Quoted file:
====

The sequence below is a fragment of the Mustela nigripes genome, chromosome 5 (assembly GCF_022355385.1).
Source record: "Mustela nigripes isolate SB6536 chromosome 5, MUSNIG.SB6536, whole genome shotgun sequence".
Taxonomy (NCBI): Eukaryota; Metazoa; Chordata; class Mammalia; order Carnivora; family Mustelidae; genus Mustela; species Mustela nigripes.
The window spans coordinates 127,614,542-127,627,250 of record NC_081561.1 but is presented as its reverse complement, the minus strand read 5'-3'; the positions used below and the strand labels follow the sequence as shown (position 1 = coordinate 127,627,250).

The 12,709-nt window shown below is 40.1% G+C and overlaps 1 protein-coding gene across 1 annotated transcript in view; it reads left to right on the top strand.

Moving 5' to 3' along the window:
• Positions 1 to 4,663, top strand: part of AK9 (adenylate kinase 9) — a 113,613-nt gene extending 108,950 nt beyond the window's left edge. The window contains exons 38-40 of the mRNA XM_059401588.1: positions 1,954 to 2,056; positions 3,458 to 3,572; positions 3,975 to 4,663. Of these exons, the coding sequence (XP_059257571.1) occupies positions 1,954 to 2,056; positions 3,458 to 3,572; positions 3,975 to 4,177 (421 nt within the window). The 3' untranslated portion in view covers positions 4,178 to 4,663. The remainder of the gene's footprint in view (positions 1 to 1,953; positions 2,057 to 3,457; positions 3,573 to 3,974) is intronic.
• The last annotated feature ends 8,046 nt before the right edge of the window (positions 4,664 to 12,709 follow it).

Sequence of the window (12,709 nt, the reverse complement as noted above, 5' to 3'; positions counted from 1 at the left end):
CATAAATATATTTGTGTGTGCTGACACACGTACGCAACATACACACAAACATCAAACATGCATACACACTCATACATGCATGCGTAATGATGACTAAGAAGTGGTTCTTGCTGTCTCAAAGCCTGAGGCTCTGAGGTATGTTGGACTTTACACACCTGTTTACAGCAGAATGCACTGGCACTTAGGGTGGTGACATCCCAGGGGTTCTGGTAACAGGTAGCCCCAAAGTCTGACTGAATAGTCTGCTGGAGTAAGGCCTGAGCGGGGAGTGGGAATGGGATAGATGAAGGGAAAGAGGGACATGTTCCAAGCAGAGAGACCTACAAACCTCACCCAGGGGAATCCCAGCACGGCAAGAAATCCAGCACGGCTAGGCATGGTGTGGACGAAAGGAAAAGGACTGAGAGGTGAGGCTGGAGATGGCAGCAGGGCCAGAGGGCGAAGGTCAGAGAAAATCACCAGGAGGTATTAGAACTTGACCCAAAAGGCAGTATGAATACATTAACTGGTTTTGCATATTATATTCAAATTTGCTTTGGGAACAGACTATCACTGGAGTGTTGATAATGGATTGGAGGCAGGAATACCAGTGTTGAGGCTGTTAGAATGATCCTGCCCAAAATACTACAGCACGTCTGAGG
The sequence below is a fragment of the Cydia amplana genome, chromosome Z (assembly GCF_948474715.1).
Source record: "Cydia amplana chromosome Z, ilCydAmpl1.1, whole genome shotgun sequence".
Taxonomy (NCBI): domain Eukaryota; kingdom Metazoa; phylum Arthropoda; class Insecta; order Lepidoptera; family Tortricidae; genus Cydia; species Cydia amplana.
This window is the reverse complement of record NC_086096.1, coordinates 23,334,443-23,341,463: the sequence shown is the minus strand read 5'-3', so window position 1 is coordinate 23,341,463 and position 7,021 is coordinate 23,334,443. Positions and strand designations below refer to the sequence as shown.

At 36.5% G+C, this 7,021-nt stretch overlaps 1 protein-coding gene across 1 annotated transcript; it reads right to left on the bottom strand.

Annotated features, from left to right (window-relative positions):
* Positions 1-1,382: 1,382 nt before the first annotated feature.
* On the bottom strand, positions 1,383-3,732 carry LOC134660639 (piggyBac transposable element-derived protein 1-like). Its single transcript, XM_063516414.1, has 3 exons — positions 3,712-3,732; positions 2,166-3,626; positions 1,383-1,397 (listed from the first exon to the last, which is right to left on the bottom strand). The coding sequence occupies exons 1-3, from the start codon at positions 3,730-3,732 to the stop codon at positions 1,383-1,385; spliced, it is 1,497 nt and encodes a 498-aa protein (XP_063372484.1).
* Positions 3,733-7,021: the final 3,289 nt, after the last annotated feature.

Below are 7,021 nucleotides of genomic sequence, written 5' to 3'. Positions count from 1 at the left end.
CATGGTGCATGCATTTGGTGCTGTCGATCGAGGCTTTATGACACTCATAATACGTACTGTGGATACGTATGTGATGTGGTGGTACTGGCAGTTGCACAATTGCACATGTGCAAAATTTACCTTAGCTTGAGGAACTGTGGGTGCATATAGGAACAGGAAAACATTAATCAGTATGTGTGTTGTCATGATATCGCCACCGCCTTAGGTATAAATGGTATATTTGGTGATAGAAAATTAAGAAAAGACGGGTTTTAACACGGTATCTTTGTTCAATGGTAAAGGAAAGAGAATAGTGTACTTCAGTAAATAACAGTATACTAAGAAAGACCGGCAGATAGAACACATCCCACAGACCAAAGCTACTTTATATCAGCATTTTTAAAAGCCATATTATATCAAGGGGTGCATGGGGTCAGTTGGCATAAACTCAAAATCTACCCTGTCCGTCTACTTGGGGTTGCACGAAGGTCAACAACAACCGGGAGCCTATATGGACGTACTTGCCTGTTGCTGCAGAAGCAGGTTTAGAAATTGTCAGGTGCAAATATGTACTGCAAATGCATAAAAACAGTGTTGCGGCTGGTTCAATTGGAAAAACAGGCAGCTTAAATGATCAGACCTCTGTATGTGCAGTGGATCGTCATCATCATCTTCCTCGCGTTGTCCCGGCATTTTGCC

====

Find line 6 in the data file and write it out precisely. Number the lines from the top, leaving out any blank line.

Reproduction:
Moving 5' to 3' along the window: